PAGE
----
In a small market in Nicaragua, a traveler eats a popular local dish that leaves a bad taste in her mouth.
I felt an indescribable relief when the boat finally arrived at the murky waters of Bluefields. After five hours of constant bouncing on a turbulent Caribbean sea, I was physically and mentally on edge. My body ached, my skin, unused to the power of the tropical sun, became dangerously red, and my fear of drowning somewhere along the Nicaraguan coast was fading away too slowly.
We bumped into the city’s chaos as soon as we left the porch. The residents, a multicultural mixture of Afro-descendants and indigenous Miskitus, Garifunas, Ramas, Ulwas, and Mayangans, were swarming the streets, selling fruits, transporting morning sea catch or just hanging out and drinking beer to reduce the impact of the stifling heat. As I was waiting for my backpack, an old black man started a conversation with one of my fellow travelers that I couldn’t follow – he was talking in a strange version of English that even native English speakers had a hard time understanding. Only later would I find out that the majority of people there communicate in creole English. Despite living in a Latin-American country, many residents of the region don’t speak a word of Spanish.
The city itself was a worn-out harbor where goods of suspicious origin are distributed to the country’s inland. A few miles away, there was a graveyard of rusted cargo ships, a reminder of a brighter history long gone. I remembered the warning of a tourist guide I had found a week ago in a youth hostel: Bluefields had a reputation of being one of the ugliest and most dangerous cities in Nicaragua, with high rates of crime and unemployment. But despite the filth and stench ingrained in the facades of colorful houses, I was euphoric to finally discover the Nicaraguan Caribbean. After all, Bluefields was only an intermediate point on my way to Corn Islands, a paradise where I could finally eat cheap lobster, drink rum with coconut water, and relax on a deserted beach all day long.
We were eight backpackers travelling together for the last three days. The four Basks headed directly to the cashier’s desk and bought a ticket to Big Corn Island. Their boat was leaving in an hour. Adam and Steve, two Englishmen, Sarah, a South African girl, and I were indecisive about our near future. Someone had mentioned a magic lagoon just north of Bluefields, “a true gem with crystal clear water and an authentic experience with zero tourists,” so we were reconsidering our plan to sail straight to the island. As we were wandering the streets, getting tired of breaking our backs carrying 40-pound backpacks, someone blurted out: “I’m hungry. Let’s eat something.” It was an excellent idea. After all, it was lunch time.
The nearest cheap choice to appease the hunger was an overcrowded market where the chaos miraculously worked by some strange rules. The place was dark and filled with the smell of constantly reheated goulash, but it was obviously popular with locals since we barely found a place to sit. Squeezed on an uncomfortable wobbly bench behind the ragged wooden table, we patiently waited to be served. A bulky woman with a greasy apron started to lift up the lids from nearby bubbling pots, describing menus of the day.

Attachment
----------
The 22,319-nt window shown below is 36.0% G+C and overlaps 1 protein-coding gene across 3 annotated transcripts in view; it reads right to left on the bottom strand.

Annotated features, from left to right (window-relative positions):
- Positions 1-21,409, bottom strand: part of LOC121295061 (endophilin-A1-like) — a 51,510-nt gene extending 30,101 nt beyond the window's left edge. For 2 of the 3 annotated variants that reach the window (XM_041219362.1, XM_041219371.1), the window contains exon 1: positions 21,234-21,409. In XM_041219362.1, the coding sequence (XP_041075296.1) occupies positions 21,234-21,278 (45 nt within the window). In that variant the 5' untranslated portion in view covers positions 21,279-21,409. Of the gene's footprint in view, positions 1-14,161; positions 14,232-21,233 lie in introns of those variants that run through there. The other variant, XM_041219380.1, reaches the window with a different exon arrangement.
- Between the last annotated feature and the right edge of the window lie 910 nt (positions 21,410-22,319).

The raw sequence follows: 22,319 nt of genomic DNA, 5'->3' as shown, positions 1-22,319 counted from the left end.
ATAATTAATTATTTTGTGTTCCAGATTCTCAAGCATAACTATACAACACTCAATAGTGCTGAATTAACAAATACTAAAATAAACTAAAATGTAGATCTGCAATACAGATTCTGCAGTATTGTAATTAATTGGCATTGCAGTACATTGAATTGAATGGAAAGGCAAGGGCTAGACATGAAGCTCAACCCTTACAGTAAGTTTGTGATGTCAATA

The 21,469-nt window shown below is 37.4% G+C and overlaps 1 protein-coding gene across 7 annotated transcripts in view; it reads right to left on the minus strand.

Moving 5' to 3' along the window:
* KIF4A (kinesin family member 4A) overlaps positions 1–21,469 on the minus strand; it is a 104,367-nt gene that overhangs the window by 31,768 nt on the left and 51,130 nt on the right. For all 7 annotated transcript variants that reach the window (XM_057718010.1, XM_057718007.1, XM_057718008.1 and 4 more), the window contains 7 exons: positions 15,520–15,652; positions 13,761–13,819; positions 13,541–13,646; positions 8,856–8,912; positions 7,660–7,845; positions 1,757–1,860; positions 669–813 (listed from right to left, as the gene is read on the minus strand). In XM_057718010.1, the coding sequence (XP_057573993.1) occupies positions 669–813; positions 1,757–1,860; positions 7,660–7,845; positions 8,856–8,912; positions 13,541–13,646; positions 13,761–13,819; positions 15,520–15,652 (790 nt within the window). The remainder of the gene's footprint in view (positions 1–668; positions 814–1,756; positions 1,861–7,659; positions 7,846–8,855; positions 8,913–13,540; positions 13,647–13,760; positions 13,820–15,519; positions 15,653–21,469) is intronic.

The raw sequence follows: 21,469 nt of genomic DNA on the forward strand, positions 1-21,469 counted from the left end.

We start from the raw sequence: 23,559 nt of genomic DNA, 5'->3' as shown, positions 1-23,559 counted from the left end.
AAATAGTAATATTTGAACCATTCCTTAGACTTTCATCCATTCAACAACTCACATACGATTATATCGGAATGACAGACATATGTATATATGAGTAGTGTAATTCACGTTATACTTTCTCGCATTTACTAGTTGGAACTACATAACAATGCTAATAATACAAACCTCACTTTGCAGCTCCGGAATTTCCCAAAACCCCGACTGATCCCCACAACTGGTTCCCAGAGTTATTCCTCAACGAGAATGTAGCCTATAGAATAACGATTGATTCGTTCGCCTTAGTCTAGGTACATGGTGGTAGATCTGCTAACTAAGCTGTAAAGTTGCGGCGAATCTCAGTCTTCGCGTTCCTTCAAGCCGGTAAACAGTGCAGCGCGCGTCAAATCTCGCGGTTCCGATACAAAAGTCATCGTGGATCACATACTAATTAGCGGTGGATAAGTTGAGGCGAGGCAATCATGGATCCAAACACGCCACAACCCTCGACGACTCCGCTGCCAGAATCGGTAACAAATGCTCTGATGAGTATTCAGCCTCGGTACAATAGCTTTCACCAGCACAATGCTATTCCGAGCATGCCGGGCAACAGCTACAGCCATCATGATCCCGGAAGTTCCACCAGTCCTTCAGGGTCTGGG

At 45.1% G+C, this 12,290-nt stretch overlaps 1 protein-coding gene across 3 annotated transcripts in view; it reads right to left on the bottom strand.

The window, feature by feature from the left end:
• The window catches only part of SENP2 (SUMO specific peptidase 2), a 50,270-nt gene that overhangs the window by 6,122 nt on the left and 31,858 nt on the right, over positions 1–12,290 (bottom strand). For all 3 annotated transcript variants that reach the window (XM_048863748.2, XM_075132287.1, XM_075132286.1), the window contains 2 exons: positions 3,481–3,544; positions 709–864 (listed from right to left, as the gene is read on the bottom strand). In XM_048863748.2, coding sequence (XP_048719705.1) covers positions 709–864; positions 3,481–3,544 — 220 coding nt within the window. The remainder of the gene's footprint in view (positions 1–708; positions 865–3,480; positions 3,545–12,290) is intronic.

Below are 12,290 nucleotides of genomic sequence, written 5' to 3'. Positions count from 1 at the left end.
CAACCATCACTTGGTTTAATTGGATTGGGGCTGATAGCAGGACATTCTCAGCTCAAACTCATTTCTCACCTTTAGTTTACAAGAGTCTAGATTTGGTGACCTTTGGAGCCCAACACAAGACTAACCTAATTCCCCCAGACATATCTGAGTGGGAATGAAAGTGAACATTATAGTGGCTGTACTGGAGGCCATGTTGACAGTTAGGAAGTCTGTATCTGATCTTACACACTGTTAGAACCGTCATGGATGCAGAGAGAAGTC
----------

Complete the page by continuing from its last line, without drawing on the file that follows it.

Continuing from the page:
I stared at the meat, unconvinced by beef or chicken. I didn’t want a familiar meal, the regular goulash-resembling stuff my mom cooks at home. I wanted something new, something exciting and exotic. I felt the desire to experience the same ecstatic reaction as narrators of travel documentaries do after finding a new, weird-looking food.
The woman soon identified my uninterested gaze. In hopes of a more favorable reaction, she opened one last pot and said: “Well, we also have turtle.” She must have thought that the dish wasn’t appealing to me since she’d smoothly left it out while listing the offers. But this was exactly the thing that made my heart beat faster. This was the exotic food I was dying to try. I nodded my head and reached out for a chipped plate full of rice, beans, tortilla, some sloppy slices of cabbage, and pieces of turtle in a chili sauce.
With the excitement of a child, I joined my fellow travelers at the table. The first bite was supposed to provoke an explosion of tastes and fly me to gastronomic heaven. But none of that happened. The meal was pleasant enough, but besides that, honestly, nothing special. It was soft and, ironically, tasted like something between beef and chicken. It satisfied the hunger, and that was it.
For the next couple of days I stupidly thought that by eating a turtle I was successfully immersing myself into the Nicaraguan culture. After all, killing and consuming turtles seemed so normal – their meat was sold like ripe mangoes on every street corner. People were stopping at huge open shells that revealed a not-too-appealing interior and buying liver, heart, meat. Artisans were selling earrings, necklaces, and all sort of boxes made of turtle shell. Men were drinking raw eggs with the false hope of increasing their sexual stamina. Dead turtles were everywhere.
Only after inquiring with the locals did I realize that many of the species of these beautiful marine animals are on the brink of the extinction because of over-fishing, poaching of eggs at nesting beaches, and habitat deterioration caused by coastal tourist development, climate change, and pollution. Although killing turtles is strictly prohibited in Nicaragua, the local authorities ignore the ban and rarely chase poachers.
This revelation caused a bad taste in my mouth. Because it seemed so normal and part of the tradition, I ignorantly participated in the extinction of an endangered animal. After that, I remorsefully promised myself that I don’t need to try everything in the name of discovering foreign customs.
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